From Gabriel Kastelle
Posted on October 16, 2006 at 2:01 AM
"a page on the Suzuki philosophy, boiled down to its essence", you said...

Laurie-- I know you're some kind of dual-major music / journalism writing genius, so I'm curious whether you could say a few words about how you write briefly (!) about something you care about; and who's reading that (target audience), and how that affects the writing...

[[Of course I'm projecting-- as I recently now have larger groups of younger students than usual, and I was just pressured into writing for them, which I had so far resisted.... (Ludwig Wittgentstein would be proud of me!)-- though, it was good... ]]

From Karin Lin
Posted on October 16, 2006 at 2:43 AM
What beautiful violins! Thanks for sharing with us.
From Stephen Brivati
Posted on October 16, 2006 at 2:58 AM
Laurie, that`s great.
The rules thing made me think of how I often do things here in Japan. I hate rules (;)) so I try and think of it more in terms of how kids need some kind of structur ein order to grow and be free. You know, just so they are cvomfortable enough to fly. One of the things I do in big classes is have a clear lesson sequence that has names and a huge cardboard picture of a bus which chugs along underneath the names which are always written up on the blackboard. So two class leaders come to the front and start moving the bus along to the nextpart. Then they have a kind of goofy `here we go shout` which is repsonded to with gestures and then the leaders shoud out its `time` and everybodtyshouts back Okey dokey.
Idle thoughts ,
From Laurie Niles
Posted on October 16, 2006 at 4:05 AM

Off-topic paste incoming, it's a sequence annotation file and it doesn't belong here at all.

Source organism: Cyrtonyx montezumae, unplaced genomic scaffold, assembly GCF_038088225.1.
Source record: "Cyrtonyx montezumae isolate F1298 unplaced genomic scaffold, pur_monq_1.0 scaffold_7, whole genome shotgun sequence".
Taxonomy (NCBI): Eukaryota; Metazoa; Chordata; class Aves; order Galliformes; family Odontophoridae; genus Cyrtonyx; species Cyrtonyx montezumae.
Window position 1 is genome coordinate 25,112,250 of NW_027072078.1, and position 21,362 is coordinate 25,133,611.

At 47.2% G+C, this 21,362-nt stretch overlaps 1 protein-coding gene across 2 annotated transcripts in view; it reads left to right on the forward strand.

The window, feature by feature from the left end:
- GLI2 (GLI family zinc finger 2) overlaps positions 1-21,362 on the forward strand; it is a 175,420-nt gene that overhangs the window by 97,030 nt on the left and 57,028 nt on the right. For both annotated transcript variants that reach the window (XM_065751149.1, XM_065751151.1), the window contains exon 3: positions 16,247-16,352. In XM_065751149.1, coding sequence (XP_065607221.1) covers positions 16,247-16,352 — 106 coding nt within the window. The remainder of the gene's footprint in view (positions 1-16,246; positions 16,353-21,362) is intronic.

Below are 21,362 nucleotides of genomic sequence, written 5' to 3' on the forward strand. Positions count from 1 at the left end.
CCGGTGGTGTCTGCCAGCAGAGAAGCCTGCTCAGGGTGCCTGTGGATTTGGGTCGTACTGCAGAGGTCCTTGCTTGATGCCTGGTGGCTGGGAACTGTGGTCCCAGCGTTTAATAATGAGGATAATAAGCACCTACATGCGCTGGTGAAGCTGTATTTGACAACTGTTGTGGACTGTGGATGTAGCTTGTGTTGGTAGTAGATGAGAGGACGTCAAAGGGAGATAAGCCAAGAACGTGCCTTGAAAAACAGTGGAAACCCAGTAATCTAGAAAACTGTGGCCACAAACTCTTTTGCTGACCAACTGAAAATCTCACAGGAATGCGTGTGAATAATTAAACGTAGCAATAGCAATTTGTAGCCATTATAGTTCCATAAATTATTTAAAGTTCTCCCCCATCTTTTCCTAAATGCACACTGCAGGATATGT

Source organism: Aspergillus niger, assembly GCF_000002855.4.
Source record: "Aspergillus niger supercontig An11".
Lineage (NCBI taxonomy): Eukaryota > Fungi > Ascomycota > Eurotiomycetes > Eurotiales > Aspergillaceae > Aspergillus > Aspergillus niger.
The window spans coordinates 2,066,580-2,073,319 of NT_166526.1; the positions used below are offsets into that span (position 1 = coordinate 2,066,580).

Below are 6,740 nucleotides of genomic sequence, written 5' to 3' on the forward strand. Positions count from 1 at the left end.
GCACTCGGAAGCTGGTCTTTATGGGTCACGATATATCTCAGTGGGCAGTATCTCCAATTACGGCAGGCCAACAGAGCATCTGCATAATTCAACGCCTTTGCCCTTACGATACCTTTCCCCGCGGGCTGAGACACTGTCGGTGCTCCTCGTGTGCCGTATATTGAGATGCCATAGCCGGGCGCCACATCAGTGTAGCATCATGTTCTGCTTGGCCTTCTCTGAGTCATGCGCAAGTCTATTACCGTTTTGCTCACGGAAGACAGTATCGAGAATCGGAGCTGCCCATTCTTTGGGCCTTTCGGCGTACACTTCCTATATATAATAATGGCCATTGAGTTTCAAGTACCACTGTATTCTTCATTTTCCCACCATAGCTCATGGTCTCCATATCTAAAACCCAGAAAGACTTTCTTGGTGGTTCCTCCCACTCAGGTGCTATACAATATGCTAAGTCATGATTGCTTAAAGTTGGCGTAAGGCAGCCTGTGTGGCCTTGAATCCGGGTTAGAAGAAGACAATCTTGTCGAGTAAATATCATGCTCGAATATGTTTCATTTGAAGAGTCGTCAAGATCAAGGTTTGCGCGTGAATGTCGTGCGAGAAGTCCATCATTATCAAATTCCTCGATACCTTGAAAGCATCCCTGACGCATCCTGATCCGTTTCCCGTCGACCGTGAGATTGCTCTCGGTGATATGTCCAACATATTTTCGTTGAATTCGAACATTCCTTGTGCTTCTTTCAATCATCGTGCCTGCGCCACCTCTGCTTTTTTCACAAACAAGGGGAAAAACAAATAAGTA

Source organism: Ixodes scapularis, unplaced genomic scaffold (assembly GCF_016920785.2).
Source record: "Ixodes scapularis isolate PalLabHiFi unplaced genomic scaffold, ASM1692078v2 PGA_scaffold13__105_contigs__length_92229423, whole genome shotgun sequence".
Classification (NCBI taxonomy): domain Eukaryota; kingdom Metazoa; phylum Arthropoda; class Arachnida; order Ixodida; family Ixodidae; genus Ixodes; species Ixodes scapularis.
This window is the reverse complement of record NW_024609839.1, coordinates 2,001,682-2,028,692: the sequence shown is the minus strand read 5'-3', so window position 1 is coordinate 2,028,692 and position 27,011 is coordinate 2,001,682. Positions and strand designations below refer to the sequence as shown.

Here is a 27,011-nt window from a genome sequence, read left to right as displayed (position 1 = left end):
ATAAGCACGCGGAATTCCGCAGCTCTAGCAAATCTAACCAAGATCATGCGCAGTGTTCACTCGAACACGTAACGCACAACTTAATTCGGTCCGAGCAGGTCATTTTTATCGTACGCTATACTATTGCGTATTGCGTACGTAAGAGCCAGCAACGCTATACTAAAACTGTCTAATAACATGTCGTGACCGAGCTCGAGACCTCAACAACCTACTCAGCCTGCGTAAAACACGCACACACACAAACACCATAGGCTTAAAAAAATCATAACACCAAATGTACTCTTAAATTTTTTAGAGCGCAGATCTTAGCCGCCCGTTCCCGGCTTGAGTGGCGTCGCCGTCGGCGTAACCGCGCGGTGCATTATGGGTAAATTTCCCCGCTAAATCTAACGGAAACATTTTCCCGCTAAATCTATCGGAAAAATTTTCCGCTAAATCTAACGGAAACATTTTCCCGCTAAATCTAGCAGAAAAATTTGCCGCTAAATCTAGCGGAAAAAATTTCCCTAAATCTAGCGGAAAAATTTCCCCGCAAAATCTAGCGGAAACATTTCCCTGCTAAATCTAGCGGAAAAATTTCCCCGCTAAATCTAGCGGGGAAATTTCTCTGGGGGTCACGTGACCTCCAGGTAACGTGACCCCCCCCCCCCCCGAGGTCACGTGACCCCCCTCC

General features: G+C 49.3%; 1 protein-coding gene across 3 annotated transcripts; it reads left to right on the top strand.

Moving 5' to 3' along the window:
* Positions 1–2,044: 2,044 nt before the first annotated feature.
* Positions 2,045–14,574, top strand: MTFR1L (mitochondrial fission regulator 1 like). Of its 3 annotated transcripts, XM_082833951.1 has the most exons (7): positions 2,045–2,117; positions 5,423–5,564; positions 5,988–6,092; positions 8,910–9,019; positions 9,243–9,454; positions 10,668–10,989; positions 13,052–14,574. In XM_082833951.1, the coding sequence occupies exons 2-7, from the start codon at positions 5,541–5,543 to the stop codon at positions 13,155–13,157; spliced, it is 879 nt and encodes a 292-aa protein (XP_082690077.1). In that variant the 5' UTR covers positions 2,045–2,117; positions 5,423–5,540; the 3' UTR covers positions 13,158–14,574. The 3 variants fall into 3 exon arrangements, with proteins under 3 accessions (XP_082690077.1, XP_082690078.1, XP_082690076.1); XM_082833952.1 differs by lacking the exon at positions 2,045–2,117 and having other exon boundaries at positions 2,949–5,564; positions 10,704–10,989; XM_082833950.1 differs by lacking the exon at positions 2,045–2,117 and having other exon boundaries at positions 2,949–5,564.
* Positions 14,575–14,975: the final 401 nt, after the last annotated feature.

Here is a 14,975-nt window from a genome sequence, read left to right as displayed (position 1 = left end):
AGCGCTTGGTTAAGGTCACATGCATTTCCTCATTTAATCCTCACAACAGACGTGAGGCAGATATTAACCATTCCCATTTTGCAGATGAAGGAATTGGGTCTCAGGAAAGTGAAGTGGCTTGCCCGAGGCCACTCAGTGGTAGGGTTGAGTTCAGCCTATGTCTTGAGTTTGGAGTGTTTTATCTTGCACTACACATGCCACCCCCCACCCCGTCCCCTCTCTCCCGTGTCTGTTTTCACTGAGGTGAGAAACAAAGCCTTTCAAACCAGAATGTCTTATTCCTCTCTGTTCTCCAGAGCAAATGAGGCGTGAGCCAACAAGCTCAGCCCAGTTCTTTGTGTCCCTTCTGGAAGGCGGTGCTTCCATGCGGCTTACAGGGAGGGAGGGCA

Gabriel, You look whomever you are talking to straight in the eyes and say what you want to say, from the heart. Writing is no different from speaking; you just have to know how to find your audience's eyes and know your own heart.

Buri, I love the bus idea!

From Bill Townsend
Posted on October 16, 2006 at 5:04 AM
Fabulous, just fabulous. I love seeing youngsters exposed like this. The color and creativity each displayed in making their violin makes the project so worthwhile. Bravo!
From Laurie Niles
Posted on October 16, 2006 at 5:07 AM
I just put up the template for the egg carton violin coloring page, and the Suzuki philosophy statement. Teachers, please feel free to use anything that helps your program!
From Pauline Lerner
Posted on October 16, 2006 at 10:06 AM
Laurie, this is fantastic! You have taken a very large piece of work and turned it into an adventure. I'm excited reading about it. Please keep updating us.

PS. I admire your energy. Keep it up!

From Emily Grossman
Posted on October 16, 2006 at 5:08 PM
I am in complete awe of anyone who can teach 52 kids at the same time.
From al ku
Posted on October 16, 2006 at 5:16 PM
what an enviable position you are in,,,influencing 50 kids at once about violin!? wow.

interesting to see that while adults are busy emulating the varnish of the cremonese, the kids have their own ideas..hmm. thank you for not giving them each a brown pen!

From Linda Lerskier
Posted on October 16, 2006 at 7:48 PM
Aww! Buy me an egg carton so I can make one too!